Volkswagen says its drive to boost quality is showing results.
The brand has had some of the highest warranty claim rates in the U.S. auto industry. But in the past few years, the cost of repairing VW vehicles has plummeted, says Marc Trahan, head of quality at Volkswagen Group of America.
As a percentage of total sales, the brand's model year warranty costs are down 28 percent from 2012 to 2013, so far, he says. Combined with drops of 12 percent from 2011 to 2012 and 5 percent from 2010 to 2011, claims are down about 40 percent.
Trahan declined to provide exact figures, but the savings at VW track closely with industrywide trends. Warranty costs equaled 1.9 percent of U.S. sales for the average automaker in 2012, down from a peak of 3.3 percent in 2009, data released in April by the trade publication Warranty Week show.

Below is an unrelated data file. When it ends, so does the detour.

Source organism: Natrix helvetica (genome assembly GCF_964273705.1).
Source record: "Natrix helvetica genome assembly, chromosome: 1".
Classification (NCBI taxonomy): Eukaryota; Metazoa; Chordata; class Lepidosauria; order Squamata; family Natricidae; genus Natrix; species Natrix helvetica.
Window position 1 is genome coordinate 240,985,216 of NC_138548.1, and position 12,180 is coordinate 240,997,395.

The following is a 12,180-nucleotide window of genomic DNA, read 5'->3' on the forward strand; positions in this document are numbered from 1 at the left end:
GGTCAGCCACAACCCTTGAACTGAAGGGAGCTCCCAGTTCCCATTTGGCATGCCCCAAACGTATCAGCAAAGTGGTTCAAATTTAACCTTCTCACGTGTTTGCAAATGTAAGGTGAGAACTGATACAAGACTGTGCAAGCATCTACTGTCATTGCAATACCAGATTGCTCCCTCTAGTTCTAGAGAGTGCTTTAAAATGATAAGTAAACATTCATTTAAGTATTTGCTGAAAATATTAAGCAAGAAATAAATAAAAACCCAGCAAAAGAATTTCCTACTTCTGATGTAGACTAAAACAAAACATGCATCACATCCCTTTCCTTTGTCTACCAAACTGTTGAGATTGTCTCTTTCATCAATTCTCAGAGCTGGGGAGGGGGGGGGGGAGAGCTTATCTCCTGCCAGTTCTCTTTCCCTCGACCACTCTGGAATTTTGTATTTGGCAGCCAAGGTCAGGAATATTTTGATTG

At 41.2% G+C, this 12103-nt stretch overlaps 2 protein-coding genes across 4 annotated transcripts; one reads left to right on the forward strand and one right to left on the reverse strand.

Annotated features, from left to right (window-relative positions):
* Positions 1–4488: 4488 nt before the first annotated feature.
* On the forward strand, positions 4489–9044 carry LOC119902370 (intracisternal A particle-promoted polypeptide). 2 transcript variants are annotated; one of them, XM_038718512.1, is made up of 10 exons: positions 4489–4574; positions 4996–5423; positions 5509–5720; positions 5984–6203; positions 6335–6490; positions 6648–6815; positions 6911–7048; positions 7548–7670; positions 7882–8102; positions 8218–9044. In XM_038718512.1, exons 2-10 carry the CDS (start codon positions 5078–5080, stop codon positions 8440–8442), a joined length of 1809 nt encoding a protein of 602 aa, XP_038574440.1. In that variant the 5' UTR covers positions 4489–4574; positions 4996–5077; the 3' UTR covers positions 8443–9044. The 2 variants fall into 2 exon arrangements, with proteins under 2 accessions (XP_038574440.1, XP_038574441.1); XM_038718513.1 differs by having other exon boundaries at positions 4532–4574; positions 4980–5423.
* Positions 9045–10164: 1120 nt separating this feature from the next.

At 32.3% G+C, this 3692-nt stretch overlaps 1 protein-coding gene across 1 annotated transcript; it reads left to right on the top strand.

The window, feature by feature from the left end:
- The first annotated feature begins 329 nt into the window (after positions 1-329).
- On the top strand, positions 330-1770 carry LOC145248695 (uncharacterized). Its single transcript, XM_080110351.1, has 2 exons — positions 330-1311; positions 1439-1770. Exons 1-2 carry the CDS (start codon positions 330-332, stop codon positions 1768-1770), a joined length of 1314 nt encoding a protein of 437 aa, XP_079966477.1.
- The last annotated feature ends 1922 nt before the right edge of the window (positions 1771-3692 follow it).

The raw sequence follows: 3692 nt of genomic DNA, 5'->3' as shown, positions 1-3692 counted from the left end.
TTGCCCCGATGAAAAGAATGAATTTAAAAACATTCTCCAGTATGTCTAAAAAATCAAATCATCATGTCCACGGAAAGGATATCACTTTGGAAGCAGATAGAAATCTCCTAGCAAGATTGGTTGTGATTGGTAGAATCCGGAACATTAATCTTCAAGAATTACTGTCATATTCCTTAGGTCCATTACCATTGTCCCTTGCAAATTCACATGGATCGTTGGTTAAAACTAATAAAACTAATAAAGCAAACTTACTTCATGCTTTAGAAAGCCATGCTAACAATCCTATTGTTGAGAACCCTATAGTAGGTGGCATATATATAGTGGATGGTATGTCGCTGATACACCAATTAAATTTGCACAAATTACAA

VW's lower warranty costs have accompanied a decision to give Volks-wagen Group of America more autonomy over quality problems. Trahan meets regularly with managers from VW assembly plants in Puebla, Mexico, and Chattanooga and can open the company's pocketbook to iron out minor problems with vehicles the plants build for the United States.
Trahan must run these changes past top executives in Wolfsburg, Germany, he said, but "it's more about telling them what we've done than asking for permission."
Still, VW lags in quality. The brand ranked 23rd of 33 marques last month in J.D. Power and Associates' annual Initial Quality Study, which tracks problems in the first 90 days of ownership. VW had 120 problems per 100 vehicles in the survey, seven more than average.